BlackRock, one of the biggest international fund houses worldwide with $1.4 trillion in assets under management, isnÆt taking any unnecessary chances on the US economy.

ôThe US economy still appears fragile and is facing some downside risks,ö says Bob Doll, US-based CIO for global equities at BlackRock, where he is personally responsible for $40 billion in assets. Combined, the equities team at BlackRock manages around $290 billion worldwide.

The US housing market remains a source of significant weakness, Doll says, noting that housing starts, building permits and new and existing home sales are all declining according to the latest data. Consumer confidence also has continued to weaken and the labour market has remained under pressure, he points out.

At best, BlackRock is ôcautiously optimisticö on global equities, Doll says. Those two words usually reflect a lack of commitment to a firm call on the market, but this is one of those times when the sentiment may be justified.

After all, Doll notes that while the data out of the US continues to paint a negative backdrop, the economy is nevertheless still growing.

ôThere are silver linings in the economic outlook,ö Doll says. ôLabour productivity, manufacturing and industrial production data have been rebounding and exports remain an important source of strength. The non-financial corporate sector has also continued to perform well.ö

While still sifting through the pros and cons of the future of the US economy, thereÆs one thing Doll points out with conviction: that the fall in equities markets globally in mid-March could very well have been a market bottom.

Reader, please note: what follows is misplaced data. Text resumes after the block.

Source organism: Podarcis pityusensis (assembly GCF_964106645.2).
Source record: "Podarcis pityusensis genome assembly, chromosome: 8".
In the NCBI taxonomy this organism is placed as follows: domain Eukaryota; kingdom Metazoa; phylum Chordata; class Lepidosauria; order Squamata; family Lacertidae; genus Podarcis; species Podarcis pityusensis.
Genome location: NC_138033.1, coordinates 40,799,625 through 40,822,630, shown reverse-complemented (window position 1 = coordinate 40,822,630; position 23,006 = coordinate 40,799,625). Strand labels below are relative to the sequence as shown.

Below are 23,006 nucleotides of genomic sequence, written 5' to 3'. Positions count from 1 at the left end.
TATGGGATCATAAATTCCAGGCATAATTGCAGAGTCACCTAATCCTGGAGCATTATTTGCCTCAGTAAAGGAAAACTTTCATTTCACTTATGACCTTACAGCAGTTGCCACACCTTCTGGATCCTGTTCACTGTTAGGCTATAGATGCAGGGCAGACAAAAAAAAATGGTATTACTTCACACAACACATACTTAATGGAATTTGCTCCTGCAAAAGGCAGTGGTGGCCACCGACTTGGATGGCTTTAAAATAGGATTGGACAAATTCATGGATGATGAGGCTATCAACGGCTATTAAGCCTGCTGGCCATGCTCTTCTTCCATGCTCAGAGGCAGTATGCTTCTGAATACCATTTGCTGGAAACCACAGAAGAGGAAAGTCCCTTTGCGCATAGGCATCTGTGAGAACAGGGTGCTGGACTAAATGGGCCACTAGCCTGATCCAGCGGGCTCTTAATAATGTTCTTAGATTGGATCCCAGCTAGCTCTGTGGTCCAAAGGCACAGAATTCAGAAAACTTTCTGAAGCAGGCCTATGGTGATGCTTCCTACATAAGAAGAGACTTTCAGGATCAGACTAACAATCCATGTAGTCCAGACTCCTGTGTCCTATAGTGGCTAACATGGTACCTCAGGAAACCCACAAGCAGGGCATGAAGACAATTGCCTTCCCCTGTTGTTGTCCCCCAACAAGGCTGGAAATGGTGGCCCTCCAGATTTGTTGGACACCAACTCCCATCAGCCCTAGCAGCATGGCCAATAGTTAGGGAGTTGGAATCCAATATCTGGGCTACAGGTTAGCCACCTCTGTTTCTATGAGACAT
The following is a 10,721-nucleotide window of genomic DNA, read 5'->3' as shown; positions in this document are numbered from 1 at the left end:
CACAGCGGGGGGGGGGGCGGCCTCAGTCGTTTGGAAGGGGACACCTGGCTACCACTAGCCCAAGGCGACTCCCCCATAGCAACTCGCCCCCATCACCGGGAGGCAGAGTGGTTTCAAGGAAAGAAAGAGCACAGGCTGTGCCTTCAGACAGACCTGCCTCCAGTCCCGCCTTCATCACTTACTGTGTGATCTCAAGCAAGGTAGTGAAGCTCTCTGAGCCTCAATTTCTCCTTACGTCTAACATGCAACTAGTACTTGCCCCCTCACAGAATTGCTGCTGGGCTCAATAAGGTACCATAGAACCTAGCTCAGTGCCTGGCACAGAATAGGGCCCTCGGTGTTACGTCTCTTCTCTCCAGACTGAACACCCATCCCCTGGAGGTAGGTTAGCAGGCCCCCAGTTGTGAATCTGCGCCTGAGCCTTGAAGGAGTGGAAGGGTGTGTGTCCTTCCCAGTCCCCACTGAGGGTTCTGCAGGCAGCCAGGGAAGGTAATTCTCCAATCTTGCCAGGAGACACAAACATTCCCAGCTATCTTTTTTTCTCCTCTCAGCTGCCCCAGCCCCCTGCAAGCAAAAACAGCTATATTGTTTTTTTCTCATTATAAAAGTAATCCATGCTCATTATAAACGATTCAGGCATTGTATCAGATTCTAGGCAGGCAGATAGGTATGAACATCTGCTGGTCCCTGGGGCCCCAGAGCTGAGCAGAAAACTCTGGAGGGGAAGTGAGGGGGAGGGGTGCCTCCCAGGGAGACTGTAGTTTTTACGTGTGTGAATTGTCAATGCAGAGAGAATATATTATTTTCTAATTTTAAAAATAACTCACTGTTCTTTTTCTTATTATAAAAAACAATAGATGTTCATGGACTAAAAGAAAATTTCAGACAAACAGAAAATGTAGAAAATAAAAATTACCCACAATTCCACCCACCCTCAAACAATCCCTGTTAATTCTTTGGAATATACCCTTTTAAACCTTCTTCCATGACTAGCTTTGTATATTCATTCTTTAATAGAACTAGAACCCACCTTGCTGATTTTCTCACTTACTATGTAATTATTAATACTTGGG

ôThe current economic backdrop should provide a basis for stock prices to grind higher, but not without continued volatility,ö Doll says.

Overall, BlackRock believes markets are ôslowly but surely regaining their footingö and that the ôcresting of financial tensionsö has set the stage for improved market conditions in the months to come.

ôOur interest these days are in more defensive, less cyclical markets such as the United States and Japan,ö Doll says.

Sector-wise, BlackRock is overweight in information technology, healthcare, and energy. It is underweight in utilities, financials, and consumer discretionaries.

BlackRock doesnÆt believe that the US economy is headed for recession.

ôThe problem with the recession argument this time is that, outside of the housing and credit markets, excesses in the United States have largely been absent,ö Doll says. ôA recession connotes more than just a contraction in gross domestic product; it also entails patterns of economic behaviour such as spikes in unemployment and collapsing profit margins, neither of which we have seen.ö

Despite the rising oil price û now at more than $120 per barrel û BlackRock sees no evidence of a significant spill over into consumer and producer prices.

ôWe expect inflationary pressures in the United States to diminish in the months ahead, particularly since the credit squeeze and housing bust are both deflationary forces, and since the economy continues to operate below potential,ö Doll says.

The US Federal Reserve, meanwhile, will likely keep its key federal funds target rate steady at 2% for an indefinite period, after cutting seven straight times since September 2007, Doll says.

Fund flows worldwide have generally been subdued as investors have shifted their attention to the coming Federal Open Market Committee meeting on June 24-25.